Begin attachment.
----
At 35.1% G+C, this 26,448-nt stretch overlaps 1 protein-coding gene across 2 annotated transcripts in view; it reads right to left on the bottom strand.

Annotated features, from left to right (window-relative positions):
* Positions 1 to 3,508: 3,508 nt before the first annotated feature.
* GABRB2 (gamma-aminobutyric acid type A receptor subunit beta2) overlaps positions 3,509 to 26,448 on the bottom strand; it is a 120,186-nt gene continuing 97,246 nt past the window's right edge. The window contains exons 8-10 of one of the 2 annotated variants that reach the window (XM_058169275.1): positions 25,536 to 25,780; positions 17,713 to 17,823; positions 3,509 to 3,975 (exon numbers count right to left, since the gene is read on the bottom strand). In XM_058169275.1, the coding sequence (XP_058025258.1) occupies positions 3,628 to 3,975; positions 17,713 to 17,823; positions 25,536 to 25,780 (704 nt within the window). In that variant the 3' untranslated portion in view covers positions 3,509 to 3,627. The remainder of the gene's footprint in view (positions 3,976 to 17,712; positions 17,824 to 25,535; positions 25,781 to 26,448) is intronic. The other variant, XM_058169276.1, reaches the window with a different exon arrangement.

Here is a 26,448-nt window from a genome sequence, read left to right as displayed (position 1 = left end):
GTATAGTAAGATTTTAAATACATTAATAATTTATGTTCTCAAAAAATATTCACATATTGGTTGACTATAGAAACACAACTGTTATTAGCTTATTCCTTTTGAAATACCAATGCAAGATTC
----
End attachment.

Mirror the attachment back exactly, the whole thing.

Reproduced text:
At 35.1% G+C, this 26,448-nt stretch overlaps 1 protein-coding gene across 2 annotated transcripts in view; it reads right to left on the bottom strand.

Annotated features, from left to right (window-relative positions):
* Positions 1 to 3,508: 3,508 nt before the first annotated feature.
* GABRB2 (gamma-aminobutyric acid type A receptor subunit beta2) overlaps positions 3,509 to 26,448 on the bottom strand; it is a 120,186-nt gene continuing 97,246 nt past the window's right edge. The window contains exons 8-10 of one of the 2 annotated variants that reach the window (XM_058169275.1): positions 25,536 to 25,780; positions 17,713 to 17,823; positions 3,509 to 3,975 (exon numbers count right to left, since the gene is read on the bottom strand). In XM_058169275.1, the coding sequence (XP_058025258.1) occupies positions 3,628 to 3,975; positions 17,713 to 17,823; positions 25,536 to 25,780 (704 nt within the window). In that variant the 3' untranslated portion in view covers positions 3,509 to 3,627. The remainder of the gene's footprint in view (positions 3,976 to 17,712; positions 17,824 to 25,535; positions 25,781 to 26,448) is intronic. The other variant, XM_058169276.1, reaches the window with a different exon arrangement.

Here is a 26,448-nt window from a genome sequence, read left to right as displayed (position 1 = left end):
GTATAGTAAGATTTTAAATACATTAATAATTTATGTTCTCAAAAAATATTCACATATTGGTTGACTATAGAAACACAACTGTTATTAGCTTATTCCTTTTGAAATACCAATGCAAGATTC